Optometric Management Tip # 171   -   Wednesday, April 27, 2005
A Pretesting Protocol

Iíve written many times about the value of delegation in a practice. You simply canít build a big, successful practice without it. While there are many ways to delegate the pretesting phase of an eye exam, I thought I would share the system Iíve used in my practice for many years in case it may spark an idea for how you can refine your delegation protocol. Virtually all optometrists delegate to some degree, but taking a step up from wherever you are on the delegation scale will certainly increase productivity in your practice. It doesnít matter if you donít have enough patients to keep you fully busy; be efficient first.

Job Descriptions

The optometric technicians in my practice are all cross-trained to be competent in clinical pretesting as well as optical dispensing. This cross-training is an advantage in giving the practice flexibility to send an employee to the area where he or she is needed most, and it prevents boredom burnout because the staff member performs a variety of duties. Of course, these techs are also competent in contact lens assisting and special diagnostic testing.

The routine in my practice is somewhat unique in that a single technician works with a patient from the beginning of the exam to the very end of the visit, and virtually never leaves the patientís side. A nice bond is formed between tech and patient, and the patient is never left alone.

In addition to the optometric technician job title, we also employ opticians (who are only stationed in the optical and do not perform clinical work), as well as business office personnel/receptionists, optical lab technicians and an office manager. We have four optometrists in our single location office.

Pretest Room

A typical exam appointment would proceed as follows. A technician calls the patient in from the reception room, introduces herself and explains that she is assisting Dr. ________ today. The tech is trained to be friendly first and to explain the nature of each test as she goes along.

The first stop is a pretest room, which contains four instruments on a rota-table. We currently have two of these rooms, and we are seeing the need for a third. The technician is trained to move in and out of this room quickly, because it can be a bottleneck for other patients who are waiting to be called in, so chit-chat is kept at a minimum and case history is done later. The tests performed in the pretest room are: Diagnostic Imaging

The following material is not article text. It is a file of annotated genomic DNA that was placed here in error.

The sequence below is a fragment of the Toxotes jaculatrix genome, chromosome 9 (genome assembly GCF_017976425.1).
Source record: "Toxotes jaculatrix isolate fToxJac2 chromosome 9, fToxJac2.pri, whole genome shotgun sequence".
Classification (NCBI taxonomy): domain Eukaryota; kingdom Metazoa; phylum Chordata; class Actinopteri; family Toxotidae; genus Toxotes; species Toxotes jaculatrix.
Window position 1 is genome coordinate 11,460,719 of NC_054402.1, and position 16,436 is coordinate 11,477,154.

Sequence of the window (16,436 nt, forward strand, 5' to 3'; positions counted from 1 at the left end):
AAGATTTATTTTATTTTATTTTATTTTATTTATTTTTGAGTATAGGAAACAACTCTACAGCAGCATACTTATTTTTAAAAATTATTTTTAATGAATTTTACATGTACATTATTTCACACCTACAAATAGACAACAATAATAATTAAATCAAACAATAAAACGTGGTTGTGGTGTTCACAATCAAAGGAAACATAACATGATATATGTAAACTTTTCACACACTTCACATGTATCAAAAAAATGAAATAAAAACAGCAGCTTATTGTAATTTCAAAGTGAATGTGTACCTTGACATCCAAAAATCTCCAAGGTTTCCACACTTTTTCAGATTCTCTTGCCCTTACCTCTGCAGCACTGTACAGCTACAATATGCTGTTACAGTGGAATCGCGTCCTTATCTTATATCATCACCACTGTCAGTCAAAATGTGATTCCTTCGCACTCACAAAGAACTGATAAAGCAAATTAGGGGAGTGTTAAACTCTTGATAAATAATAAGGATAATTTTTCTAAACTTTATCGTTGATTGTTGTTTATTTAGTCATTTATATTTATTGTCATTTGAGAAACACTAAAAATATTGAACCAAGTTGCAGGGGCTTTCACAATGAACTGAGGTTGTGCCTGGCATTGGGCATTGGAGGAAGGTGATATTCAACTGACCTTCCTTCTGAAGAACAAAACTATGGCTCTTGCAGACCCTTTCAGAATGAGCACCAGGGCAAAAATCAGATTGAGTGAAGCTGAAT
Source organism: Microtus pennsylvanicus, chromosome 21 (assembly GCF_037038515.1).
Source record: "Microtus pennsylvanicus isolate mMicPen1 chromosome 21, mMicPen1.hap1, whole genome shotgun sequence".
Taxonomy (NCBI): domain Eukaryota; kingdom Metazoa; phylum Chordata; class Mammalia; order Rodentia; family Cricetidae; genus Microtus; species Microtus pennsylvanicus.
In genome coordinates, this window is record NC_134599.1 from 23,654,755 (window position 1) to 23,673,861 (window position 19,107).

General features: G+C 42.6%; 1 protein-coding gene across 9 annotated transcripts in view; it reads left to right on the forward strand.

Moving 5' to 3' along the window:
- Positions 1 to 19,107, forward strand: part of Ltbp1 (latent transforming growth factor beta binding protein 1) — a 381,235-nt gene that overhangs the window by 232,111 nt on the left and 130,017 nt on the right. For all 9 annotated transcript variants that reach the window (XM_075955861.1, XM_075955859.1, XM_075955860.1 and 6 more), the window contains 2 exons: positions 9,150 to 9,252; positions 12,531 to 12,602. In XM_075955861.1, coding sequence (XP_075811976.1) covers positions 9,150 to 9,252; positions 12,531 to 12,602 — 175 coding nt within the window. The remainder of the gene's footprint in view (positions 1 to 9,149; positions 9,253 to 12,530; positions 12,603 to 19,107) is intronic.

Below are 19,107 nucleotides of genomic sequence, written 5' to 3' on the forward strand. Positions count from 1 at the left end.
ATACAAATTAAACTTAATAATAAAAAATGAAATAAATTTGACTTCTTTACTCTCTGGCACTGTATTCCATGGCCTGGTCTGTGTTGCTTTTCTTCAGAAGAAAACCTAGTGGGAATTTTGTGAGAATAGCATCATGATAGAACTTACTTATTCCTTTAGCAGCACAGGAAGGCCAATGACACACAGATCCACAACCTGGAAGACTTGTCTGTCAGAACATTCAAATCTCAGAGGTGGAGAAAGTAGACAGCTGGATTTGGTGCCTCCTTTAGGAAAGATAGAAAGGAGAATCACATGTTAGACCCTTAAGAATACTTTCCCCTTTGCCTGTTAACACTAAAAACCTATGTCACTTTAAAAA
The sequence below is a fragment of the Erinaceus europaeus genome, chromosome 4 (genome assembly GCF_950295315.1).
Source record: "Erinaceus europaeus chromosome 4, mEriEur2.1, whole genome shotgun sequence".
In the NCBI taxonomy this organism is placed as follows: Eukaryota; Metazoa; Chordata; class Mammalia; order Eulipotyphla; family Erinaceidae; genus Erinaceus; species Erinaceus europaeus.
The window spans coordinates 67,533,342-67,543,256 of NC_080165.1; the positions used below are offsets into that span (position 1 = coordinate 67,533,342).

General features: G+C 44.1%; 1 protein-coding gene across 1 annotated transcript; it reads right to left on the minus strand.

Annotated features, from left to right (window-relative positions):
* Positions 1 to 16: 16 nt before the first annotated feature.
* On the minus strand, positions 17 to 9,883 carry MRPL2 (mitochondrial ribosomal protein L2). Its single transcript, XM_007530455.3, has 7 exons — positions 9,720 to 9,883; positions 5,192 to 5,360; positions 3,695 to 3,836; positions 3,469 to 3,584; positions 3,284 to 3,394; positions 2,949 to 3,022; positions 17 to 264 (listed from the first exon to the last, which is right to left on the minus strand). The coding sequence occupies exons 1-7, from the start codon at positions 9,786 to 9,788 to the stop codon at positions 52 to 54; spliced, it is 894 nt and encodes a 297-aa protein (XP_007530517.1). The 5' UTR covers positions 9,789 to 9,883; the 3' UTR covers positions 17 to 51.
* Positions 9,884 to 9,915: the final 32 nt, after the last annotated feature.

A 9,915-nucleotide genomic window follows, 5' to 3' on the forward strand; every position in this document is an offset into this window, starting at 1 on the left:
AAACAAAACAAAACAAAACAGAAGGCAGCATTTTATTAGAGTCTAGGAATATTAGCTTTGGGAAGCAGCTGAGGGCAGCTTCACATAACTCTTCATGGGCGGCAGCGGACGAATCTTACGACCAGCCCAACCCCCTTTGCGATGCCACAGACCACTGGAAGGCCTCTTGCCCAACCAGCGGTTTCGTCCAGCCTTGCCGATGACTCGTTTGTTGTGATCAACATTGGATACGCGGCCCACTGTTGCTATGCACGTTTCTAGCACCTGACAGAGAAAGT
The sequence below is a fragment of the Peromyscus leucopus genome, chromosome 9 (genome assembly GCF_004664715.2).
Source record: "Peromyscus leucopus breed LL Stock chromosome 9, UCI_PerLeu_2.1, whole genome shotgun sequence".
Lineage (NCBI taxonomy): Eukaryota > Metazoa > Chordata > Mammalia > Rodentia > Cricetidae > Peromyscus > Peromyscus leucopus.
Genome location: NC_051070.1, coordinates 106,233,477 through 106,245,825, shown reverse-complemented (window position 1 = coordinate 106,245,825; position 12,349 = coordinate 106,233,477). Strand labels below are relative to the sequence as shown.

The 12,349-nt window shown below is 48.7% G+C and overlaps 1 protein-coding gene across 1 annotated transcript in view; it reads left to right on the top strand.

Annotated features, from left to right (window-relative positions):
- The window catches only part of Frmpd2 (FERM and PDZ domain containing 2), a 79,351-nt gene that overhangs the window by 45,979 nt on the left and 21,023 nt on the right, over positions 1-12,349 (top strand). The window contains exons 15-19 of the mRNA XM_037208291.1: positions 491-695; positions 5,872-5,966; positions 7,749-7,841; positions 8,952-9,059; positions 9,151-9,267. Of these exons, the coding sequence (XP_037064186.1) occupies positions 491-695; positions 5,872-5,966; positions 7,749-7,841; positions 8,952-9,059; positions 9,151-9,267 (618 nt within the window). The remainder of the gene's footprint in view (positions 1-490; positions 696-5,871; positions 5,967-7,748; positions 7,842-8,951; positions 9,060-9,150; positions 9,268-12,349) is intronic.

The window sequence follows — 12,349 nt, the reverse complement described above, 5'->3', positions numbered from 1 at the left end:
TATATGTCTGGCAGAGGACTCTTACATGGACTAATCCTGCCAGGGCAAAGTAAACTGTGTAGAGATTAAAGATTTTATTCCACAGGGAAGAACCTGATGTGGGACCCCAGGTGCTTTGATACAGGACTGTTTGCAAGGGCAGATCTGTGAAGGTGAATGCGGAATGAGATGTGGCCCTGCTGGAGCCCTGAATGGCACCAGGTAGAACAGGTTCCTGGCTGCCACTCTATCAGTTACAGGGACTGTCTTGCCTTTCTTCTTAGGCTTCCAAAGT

The patient is escorted to a special testing room, and non-mydriatic digital retinal photography is performed. If the patient wears contact lenses or expresses an interest in them, corneal topography is also done.

Exam Room

The patient is taken to an exam room by the technician, where the technician conducts additional work before the doctor arrives. Each doctor works out of two or three exam rooms, so itís efficient to perform more pretesting here while the doctor is seeing another patient. Doctorís Session

The technician remains in the exam room during the doctorís portion of the exam. She has a workstation at the end of the refraction desk and remains quiet, recording new information while the doctor and patient talk. The tech completes all aspects of the paperwork, some of which can be done in advance during testing procedures, such as all entries on the superbill (including coding, fee entry and recall date), all copies of prescriptions to be written out, and insurance worksheets, if any. She scribes the exam data as dictated verbally by the doctor and she listens to the doctor/patient consultation so she can carry out the treatment plan agreed upon. Possible actions for the technician include:
Best wishes for continued success,

Neil B. Gailmard, OD, MBA, FAAO
Chief Optometric Editor, Optometric Management